Belfast Telegraph

'You know that you shouldn't, but you just can't help having a sneaky look' - Billy Weir

By Billy Weir

Strictly speaking, I shouldn't really be a fan of the phenomenon that is the shimmering crown jewel of the BBC's Saturday night schedule.

I hate dancing, for one. I have all the grace on the floor of a one-legged sloth that has really lost interest in life, and it isn't fair on Lycra to ask it to stretch around my Paso Doble.

I am a football fan, fond of a pint of real ale, no stranger to a bag of chips, I belch frequently and in short, I'm all man with a bit of beast thrown in for good measure.

And then Daniel O'Donnell entered my life.

As an award-avoiding humble TV columnist, I was asked by this tome to cast an acerbic eye over the week's proceedings in what was then, somewhat incredibly and prophetically for me, the 13th series of Strictly in its new guise.

Growing up, I remember its forefather, a somewhat stiff and rather posh affair of a late evening, usually from Blackpool and lots of swishing around like a horse's tail trying to remove some very determined bluebottles.

Its revamp and return was a bit of a car crash moment for me, you know you shouldn't but you just can't help yourself having a sneaky look, especially if there's talk of Natasha Kaplinsky at odd angles or Rachel Riley wearing next to nothing. A bit like Countdown really.

I have a strange relationship with the aforementioned Mr O'Donnell. He was the subject of the first story I ever wrote as a cub reporter many moons ago, when there was much gnashing of teeth and hair-pulling that tickets for his concert in Ballymena had disappeared quicker than Len Goodman's simply brutal Partners in Rhyme.

And while we're here, what's 60ft long and smells of Werther's Originals? Yep, the front row of a Daniel O'Donnell concert. Anyhow, moving on…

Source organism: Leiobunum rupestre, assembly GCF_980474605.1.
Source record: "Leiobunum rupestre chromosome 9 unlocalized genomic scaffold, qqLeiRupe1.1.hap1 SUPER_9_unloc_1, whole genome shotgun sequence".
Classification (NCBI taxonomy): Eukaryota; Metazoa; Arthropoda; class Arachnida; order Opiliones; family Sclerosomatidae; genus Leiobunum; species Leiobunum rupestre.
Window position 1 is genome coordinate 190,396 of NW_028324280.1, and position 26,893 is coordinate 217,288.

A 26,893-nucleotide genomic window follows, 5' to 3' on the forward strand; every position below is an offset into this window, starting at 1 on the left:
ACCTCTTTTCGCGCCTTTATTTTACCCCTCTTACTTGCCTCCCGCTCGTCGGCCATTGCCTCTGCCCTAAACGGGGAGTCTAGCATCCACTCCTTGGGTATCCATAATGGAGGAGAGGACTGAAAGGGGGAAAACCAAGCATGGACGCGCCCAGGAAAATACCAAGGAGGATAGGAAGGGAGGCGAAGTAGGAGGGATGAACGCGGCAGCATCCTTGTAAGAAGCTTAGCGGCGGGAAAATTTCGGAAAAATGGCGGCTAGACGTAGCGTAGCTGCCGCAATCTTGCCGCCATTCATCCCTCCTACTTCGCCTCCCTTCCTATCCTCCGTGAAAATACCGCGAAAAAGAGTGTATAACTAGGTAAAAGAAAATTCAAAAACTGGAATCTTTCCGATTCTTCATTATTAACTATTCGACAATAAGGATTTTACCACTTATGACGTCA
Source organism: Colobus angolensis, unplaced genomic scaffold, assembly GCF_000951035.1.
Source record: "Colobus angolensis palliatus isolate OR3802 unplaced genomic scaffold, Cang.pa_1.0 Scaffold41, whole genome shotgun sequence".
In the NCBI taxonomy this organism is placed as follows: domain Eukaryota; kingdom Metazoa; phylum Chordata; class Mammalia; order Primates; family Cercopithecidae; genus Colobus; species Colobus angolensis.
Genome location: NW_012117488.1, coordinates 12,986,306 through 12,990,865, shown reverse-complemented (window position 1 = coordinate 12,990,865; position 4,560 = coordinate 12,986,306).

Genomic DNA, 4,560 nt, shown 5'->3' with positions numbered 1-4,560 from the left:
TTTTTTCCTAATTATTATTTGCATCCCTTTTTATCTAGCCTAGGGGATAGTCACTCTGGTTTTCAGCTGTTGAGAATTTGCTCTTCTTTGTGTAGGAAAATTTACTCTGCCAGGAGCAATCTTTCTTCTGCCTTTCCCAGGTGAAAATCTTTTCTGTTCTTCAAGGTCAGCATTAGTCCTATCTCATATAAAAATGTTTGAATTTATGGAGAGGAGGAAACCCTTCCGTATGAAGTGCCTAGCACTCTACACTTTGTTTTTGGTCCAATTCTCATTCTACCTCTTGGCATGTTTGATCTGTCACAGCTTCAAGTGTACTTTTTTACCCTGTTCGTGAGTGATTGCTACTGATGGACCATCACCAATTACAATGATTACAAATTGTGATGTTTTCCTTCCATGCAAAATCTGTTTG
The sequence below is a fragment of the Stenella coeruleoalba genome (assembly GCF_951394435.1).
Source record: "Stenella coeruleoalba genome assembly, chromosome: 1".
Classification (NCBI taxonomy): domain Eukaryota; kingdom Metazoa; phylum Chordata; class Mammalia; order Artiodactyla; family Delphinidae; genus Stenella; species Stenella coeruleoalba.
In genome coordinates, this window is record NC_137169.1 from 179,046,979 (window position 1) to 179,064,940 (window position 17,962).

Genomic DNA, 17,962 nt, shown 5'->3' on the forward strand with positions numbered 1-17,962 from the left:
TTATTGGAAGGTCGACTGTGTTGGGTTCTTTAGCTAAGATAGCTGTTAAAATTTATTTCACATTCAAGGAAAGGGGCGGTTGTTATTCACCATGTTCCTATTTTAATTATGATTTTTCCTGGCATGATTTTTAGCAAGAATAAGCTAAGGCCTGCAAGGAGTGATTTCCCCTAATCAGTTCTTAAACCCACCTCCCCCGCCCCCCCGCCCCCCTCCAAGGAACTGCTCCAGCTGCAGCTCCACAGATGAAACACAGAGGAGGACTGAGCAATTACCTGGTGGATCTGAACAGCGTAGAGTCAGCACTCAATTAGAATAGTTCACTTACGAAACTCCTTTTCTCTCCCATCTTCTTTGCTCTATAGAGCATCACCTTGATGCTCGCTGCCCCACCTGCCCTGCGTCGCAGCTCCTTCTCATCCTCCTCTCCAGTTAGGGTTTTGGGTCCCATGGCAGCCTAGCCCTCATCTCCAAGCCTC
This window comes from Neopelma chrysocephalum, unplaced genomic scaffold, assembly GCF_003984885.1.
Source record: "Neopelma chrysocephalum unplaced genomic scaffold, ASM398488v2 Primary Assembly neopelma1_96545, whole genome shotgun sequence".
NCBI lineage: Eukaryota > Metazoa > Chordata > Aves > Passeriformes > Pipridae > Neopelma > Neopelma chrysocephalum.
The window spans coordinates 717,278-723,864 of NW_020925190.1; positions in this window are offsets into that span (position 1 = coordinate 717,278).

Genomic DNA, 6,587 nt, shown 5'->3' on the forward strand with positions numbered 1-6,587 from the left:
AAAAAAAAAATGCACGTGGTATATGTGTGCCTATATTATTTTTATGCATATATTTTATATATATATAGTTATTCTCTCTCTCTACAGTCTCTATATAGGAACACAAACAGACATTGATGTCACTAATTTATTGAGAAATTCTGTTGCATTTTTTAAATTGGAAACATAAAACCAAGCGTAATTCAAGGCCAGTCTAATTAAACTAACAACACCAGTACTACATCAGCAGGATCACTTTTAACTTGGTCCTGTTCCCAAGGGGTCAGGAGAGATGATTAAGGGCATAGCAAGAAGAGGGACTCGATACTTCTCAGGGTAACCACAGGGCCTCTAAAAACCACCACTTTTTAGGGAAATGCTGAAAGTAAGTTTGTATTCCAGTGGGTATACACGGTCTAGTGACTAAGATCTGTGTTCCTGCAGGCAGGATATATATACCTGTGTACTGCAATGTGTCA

There's a tinge of irony that the former head judge Len, who called it a day last year, has had his new show moved to make way for the new series of Strictly. As the show itself might have said, it really wasn't dynamite, it was a load… off all our minds on a Saturday night.

So, tasked with following Daniel's exploits on the dance floor, I approached with trepidation, and tried to forget how much Claudia Winkleman really annoys me. Nothing against her, but her fringe tends to follow you around the room and makes you feel slightly uncomfortable.

This turned into something of an event. At the end of a manly day covering a football match I would race home, slip into something a little less comfortable and sequinned, and with my beloved and two of our friends, we would gather to pour scorn and coo admiringly when the notion took us.

Replacing Len has been no easy task, after all there aren't many people who can shout 'seven' as well as he can, and Shirley Ballas, the new head judge, has improved as things have progressed, but she'll never be Len.

I don't know much about her, other than she was quite the dancer herself, except she, as my mother might say, is a bit obvious looking, but then again she's hardly joining a panel of shrinking violets.

Darcey Bussell is so posh she probably has one of those wee dolls that hide the spare bog roll sitting on top of the cistern, Bruno Tonioli is, quite frankly, a dirty brute (and God bless him for it), and Craig Revel Horwood is the best villain to move furtively around Blackpool since Alan Bradley (one for the kids, there).

It's now semi-final time, we've had the hopeless and the hapless, dancing pop stars, the obligatory star of a soap who has never danced in their life (apart from four years at drama school) and no shortage of controversy.

Alexandra Burke seemingly couldn't be less popular with the public if her dance partner was Hare, and her murder on the dance floor has only been avoided by the judges repeatedly coming to her rescue.

Then again, that's what happens when you let the public vote on something. Maybe Bruno, Craig, Darcey and Shirley should be shipped off to Brussels to sort a few things out, although they have no shortage of Burkes there already, it would seem.

And so five celebrities remain, Burke joined by Gemma Atkinson, Mollie King and the lovely Debbie McGee, with Joe McFadden the lone male in a very feminine world. Who'll win? Probably Alexandra if the judges have their way, but it has to be McGee for me, that would be magic.

Belfast Telegraph

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